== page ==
Nigeria’s Federation Lopsided, Laments Ex-DSS Boss


Emmanuel Addeh in Yenagoa

Former Director General of the Department of State Services (DSS), Mr. Matthew Seiyefa, has bemoaned the uneven distribution of opportunities at the federal level in Nigeria.

The Bayelsa-born ex-Chief of the country’s secret police, who spoke in Yenagoa, during the launch of the state’s tertiary education loan scheme, noted that with the way things were in the country, anybody from the part of the country he (Seiyefa) hails from was already disadvantaged.

While recalling his ordeal in the last days before his retirement by the current administration, Seiyefa commended Prof. John Pepper Clark and Governor Seriake Dickson for standing solidly behind him when things got tough for him at the DSS.

Mr. Seiyefa was appointed by the then Acting President, Prof Yemi Osinbajo, who had earlier removed Mr. Lawal Daura over the invasion of the National Assembly in Abuja, was compulsorily retired by President Muhammadu Buhari on his return from his medical leave and replaced by Yusuf Magaji Bichi, current head of the agency.

He would have retired in July this year, but before his forced exit, there were reports that a ‘cabal’ at the presidency was uncomfortable with him as head of the powerful agency during the February/March general elections.

Now the Pro Chancellor of the Niger Delta University (NDU), Seiyefa attributed his survival in the years that he spent at the DSS to the sound education he got while growing up, noting that although his promotion was sometimes delayed because of the nature of the federation, he could not be ignored for too long by the powers that be.

He said: “I want to thank two people who encouraged me during that period (crisis in the leadership of DSS). Prof. JP Clark, who was in Lagos and constantly, encouraged me not to give in but to stay and His Excellency, our dear governor.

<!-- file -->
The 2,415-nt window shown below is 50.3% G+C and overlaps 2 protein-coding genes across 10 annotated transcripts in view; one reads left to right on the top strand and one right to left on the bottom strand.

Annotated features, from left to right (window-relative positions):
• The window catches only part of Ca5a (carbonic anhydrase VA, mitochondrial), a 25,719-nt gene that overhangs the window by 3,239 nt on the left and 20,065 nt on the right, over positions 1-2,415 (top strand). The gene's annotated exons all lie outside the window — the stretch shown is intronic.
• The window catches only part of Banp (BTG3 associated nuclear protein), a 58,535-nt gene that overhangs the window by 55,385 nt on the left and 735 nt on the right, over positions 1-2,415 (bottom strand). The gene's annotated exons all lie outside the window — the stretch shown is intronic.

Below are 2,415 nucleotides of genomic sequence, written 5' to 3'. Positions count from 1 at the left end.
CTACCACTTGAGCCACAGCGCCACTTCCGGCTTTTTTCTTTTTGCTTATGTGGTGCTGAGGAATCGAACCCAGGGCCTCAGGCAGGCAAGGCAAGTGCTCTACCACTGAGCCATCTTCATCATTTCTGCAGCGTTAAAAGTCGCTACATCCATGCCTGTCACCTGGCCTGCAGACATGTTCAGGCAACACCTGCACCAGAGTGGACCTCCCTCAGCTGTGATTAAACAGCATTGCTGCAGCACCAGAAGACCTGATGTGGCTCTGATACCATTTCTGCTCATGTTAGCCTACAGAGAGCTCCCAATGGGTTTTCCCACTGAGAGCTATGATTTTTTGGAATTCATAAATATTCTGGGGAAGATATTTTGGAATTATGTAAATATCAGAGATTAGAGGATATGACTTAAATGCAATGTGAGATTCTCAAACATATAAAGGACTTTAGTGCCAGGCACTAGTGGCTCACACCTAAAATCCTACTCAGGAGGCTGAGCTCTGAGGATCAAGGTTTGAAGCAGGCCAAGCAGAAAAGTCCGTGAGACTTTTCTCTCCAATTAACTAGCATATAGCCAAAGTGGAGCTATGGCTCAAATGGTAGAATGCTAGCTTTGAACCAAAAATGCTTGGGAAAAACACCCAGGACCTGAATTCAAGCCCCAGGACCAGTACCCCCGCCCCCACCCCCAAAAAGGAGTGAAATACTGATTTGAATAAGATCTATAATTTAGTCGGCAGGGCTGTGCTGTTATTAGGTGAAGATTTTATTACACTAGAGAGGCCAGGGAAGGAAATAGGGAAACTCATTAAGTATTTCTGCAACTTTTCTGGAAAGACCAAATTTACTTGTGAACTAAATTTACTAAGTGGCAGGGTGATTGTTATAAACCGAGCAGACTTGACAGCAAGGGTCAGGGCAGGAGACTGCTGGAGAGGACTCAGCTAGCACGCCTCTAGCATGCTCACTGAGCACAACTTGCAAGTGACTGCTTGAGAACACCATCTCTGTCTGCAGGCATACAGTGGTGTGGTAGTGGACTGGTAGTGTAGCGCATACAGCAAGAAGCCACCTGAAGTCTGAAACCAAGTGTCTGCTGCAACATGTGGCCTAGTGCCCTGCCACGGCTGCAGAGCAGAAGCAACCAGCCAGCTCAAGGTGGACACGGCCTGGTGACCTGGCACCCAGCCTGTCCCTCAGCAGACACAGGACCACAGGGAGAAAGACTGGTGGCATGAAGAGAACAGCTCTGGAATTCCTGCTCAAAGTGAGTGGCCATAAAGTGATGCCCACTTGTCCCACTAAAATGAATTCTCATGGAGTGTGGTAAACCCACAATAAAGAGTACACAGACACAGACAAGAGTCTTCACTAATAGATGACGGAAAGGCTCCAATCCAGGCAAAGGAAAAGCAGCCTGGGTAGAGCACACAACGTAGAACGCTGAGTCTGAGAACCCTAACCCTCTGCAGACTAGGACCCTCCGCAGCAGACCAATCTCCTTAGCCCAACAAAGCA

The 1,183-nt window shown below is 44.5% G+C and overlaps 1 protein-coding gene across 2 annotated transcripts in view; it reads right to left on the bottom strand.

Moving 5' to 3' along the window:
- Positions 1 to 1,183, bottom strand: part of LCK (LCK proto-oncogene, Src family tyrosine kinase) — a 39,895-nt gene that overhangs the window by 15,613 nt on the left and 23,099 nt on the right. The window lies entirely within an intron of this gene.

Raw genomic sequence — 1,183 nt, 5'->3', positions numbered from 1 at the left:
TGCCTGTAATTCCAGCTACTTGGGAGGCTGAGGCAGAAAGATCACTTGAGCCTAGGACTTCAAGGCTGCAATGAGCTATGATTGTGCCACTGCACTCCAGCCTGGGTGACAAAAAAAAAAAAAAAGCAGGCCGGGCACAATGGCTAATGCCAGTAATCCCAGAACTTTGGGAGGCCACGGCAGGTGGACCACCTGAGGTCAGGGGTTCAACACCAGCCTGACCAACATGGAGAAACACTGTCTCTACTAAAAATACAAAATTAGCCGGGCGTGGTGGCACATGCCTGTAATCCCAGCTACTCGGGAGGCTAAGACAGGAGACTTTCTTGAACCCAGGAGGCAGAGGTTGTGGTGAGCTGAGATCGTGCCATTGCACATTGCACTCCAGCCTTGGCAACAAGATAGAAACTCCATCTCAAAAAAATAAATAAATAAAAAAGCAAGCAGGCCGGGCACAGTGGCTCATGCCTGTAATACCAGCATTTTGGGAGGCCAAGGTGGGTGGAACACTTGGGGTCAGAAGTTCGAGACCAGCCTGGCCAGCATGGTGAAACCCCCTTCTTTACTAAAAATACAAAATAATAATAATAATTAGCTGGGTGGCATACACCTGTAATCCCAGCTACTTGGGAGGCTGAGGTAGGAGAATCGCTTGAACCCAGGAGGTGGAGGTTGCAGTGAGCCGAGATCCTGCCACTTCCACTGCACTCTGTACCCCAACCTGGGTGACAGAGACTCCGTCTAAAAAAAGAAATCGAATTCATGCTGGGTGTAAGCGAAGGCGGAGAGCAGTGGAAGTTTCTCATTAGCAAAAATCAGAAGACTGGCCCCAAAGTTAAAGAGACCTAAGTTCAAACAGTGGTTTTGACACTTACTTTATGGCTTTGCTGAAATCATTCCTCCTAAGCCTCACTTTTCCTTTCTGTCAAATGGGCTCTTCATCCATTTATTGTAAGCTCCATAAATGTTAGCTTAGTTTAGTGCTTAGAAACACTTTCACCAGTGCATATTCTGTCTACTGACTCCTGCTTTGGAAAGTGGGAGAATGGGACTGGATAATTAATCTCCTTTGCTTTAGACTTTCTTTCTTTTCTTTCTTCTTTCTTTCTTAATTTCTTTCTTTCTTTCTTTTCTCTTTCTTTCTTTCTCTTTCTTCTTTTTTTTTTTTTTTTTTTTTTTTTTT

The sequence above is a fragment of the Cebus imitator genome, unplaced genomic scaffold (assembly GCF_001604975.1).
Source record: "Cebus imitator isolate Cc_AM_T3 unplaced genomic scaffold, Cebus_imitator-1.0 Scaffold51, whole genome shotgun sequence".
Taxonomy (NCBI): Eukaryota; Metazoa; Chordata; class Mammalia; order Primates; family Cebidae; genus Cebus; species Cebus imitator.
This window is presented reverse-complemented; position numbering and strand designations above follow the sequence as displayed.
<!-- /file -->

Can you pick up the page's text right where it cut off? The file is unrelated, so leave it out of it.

“In fact, on two different occasions, he offered to employ me if I should leave, but I stayed the course.

“When August 7 last year happened, I was told of the jubilation in Bayelsa State. That they heard that one of their own is the head of a federal agency. People went to beer parlours, they bought drinks and they were happy and that moment of shared stakeholding in the Nigerian nation is very important.

“That moment of celebration that we too belong here is very important. But people made it happen and His Excellency is one of them. I appreciate what we have been through as a people.

“Education, as has been said, is it. I particularly want to encourage the boarding schools, because in the years to come, as far as I am concerned, that will be the game changer.

“When I look back at my own story, the secondary school that I attended made all the difference. And for the young people, at the corporate and federal level, the years ahead will be very tough, competition will be very fierce and hard.

“At the moment, at the federal level, critical agencies are thinly spread, our presence is very little. At the corporate level, we are virtually nowhere, but those are opportunities for us because we cannot all be here struggling for crumbs, we need to be out there too.

“But how to be there and survive depend on education, the quality of education you have. I went through a lot of difficulties, but the education I had put me through.”

According to the former DSS DG, anybody from Bayelsa or its surrounding is already at a disadvantage at the centre.

He added: “Because you are from here, you are already disadvantaged. But if you are also poorly educated, then that is double jeopardy and you will be doubly endangered.

“As it is, we are poorly represented at the federal level. Since you are already disadvantaged coming from here, if you don’t have quality education, then you don’t stand the test of time.

“On occasions, during my career, I was denied promotion, not because of anything else, but because people were being positioned.

“That is the reality. But if you are good and have a point to make, they will look at you in the end because you don’t have any traditional ruler to run to, no religious leader to run to and that is the reality. Identity politics is a fact of life in our nation.”

Seiyefa maintained that education remained the key, insisting that anyone with a sound education can stand the test of time and perennial scrutiny.